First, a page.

• Volcanic eruption
  • Explosion
  • Damage from vehicles or aircraft
HO-2

Broad Form

Closed peril policy. Covers all perils in an HO-1 policy, plus a few extra. These usually include:

  • Weight of ice and snow
  • Freezing
  • Earthquake
  • Power surges 
  • Burst pipes
  • Water/steam overflow/discharge
  • Falling Objects
HO-3

Special Form

Open peril policy. Usually covers everything in an HO-2 unless the peril is excluded. 
HO-5

Comprehensive Form

Open peril policy covering your home and personal property. The broadest coverage of all policies. Best for people with high-value personal belongings.
HO-6

Condo Form

Closed peril policy. Covers all perils as in the HO-2 policy, but only for the unit itself. Your HOA fees pay for insurance covering the condo structure as a whole. 
HO-7

Mobile Home Form

Open peril policy. Similar to HO-3 policies, but tailored to mobile homes. 
HO-8

Older Home Form

Open peril policy. Similar to HO-3 policies, but tailored to older homes. 

In case it’s driving you crazy, HO-4 is a tenants policy, commonly called renters insurance. Renters insurance is for personal liability and personal property coverage. Not the structure of a home. 

Hazard Insurance Reimbursement

There is one crucial detail we must discuss, and that’s reimbursement. The way you are reimbursed can make a big difference, not just in how you’re covered, but also how much you pay. 

Type of Reimbursement How it Works Expense
Actual Cash Value Reimburses you for the value of your property at the time it was damaged.  Low Cost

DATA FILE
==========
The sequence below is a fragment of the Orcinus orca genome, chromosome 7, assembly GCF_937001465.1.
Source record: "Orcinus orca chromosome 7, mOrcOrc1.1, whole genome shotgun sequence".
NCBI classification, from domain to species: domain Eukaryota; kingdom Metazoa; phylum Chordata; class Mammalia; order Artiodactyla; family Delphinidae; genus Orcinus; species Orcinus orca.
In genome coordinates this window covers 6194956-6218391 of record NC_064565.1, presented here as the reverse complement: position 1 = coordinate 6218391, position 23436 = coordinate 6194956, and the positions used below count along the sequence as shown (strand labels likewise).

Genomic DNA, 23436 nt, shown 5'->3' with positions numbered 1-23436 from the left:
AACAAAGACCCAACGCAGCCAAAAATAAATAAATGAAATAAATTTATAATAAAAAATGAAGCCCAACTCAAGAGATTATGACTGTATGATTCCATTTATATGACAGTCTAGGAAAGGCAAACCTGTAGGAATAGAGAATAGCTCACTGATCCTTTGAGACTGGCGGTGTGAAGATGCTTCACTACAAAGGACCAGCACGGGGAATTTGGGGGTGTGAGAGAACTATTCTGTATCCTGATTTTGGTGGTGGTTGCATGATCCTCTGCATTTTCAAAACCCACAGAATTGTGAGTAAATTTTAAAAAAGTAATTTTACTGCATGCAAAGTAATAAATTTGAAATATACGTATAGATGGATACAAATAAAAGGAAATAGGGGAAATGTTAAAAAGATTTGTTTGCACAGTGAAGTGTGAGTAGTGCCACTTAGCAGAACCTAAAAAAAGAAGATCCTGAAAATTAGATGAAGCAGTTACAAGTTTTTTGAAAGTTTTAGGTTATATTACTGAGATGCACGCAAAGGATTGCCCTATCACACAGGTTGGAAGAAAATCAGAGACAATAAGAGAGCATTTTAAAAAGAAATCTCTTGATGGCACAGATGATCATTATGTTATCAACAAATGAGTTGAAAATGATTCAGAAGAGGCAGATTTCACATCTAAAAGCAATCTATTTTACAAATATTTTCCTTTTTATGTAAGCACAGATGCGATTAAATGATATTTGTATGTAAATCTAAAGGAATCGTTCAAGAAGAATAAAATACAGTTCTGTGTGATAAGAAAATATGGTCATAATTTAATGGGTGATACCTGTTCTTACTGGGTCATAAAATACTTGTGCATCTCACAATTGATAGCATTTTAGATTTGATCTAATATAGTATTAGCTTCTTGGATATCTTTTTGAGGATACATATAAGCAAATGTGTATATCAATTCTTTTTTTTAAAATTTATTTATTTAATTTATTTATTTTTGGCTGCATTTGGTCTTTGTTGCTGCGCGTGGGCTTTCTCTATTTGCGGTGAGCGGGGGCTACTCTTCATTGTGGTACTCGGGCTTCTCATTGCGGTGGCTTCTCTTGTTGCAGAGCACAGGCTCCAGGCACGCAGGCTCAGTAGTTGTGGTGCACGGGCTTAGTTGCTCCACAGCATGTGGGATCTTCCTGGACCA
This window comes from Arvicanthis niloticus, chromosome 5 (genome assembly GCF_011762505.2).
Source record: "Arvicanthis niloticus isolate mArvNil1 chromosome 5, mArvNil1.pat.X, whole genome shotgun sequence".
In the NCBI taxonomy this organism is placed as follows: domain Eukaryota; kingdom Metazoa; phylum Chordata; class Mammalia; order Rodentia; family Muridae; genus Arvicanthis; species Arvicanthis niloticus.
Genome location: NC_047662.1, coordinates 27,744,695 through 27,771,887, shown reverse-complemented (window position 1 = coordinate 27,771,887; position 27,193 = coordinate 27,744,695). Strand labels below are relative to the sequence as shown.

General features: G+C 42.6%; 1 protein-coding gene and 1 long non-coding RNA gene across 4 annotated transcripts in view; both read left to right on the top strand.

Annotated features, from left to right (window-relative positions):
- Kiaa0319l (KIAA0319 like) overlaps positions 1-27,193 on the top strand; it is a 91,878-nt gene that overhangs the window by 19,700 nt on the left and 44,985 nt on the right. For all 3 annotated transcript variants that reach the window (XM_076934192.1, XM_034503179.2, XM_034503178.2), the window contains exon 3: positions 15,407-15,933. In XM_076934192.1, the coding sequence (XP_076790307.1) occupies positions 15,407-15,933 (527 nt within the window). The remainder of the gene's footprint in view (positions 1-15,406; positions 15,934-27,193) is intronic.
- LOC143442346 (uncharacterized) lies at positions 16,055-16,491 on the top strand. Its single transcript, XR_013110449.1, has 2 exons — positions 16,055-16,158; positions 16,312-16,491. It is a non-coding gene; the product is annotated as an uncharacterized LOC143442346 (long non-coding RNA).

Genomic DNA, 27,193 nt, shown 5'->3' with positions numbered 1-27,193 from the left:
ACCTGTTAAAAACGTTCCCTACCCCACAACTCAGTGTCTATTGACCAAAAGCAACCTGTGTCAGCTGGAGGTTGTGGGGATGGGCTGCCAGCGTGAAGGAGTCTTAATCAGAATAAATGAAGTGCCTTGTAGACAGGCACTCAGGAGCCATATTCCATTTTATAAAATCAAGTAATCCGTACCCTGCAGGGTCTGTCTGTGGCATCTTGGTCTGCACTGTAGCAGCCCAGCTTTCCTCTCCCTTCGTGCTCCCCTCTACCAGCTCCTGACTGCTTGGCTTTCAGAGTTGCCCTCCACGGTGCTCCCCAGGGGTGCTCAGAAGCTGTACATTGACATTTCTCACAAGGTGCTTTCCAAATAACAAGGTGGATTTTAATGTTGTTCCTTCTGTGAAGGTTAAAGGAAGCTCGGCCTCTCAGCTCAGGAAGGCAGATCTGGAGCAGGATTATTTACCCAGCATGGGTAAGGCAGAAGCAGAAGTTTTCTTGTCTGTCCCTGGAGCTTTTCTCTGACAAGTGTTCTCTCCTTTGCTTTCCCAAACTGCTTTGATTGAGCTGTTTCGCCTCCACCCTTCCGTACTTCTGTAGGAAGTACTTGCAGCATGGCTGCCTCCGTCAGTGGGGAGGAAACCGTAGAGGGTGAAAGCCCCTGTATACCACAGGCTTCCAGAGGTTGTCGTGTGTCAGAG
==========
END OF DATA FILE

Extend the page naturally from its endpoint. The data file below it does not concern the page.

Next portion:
Replacement Cost Value Reimburses you for the cost of replacing your property, no matter what it’s currently valued.  Medium Cost
Extended Replacement Cost Reimburses you for the cost of replacing your property, plus  High Cost

How do I lower hazard insurance costs?

The key to getting cheap home insurance—remember hazard insurance is part of a home insurance policy—has three parts:

  1. Getting enough insurance to cover you when something goes wrong.
  2. Not getting more insurance than you need.
  3. Taking advantage of discounts.

The first two keys we just discussed. The third key, using discounts, is a great way to lower your rates that does not impact your coverage. You can ask your current insurance provider about all the discounts it offers. Some discounts will work for you, and some won’t. Common discounts include:

You can also pay a lower insurance premium by investing in your home. This includes:

  • Home improvements
  • Fire alarm systems
  • Burglary system 
  • Maintenance of trees 
  • Roof replacement

Some investments are more expensive than others. But it’s a good reminder that those pesky repairs and maintenance tasks mean you pay less over time. Homeownership is a long game.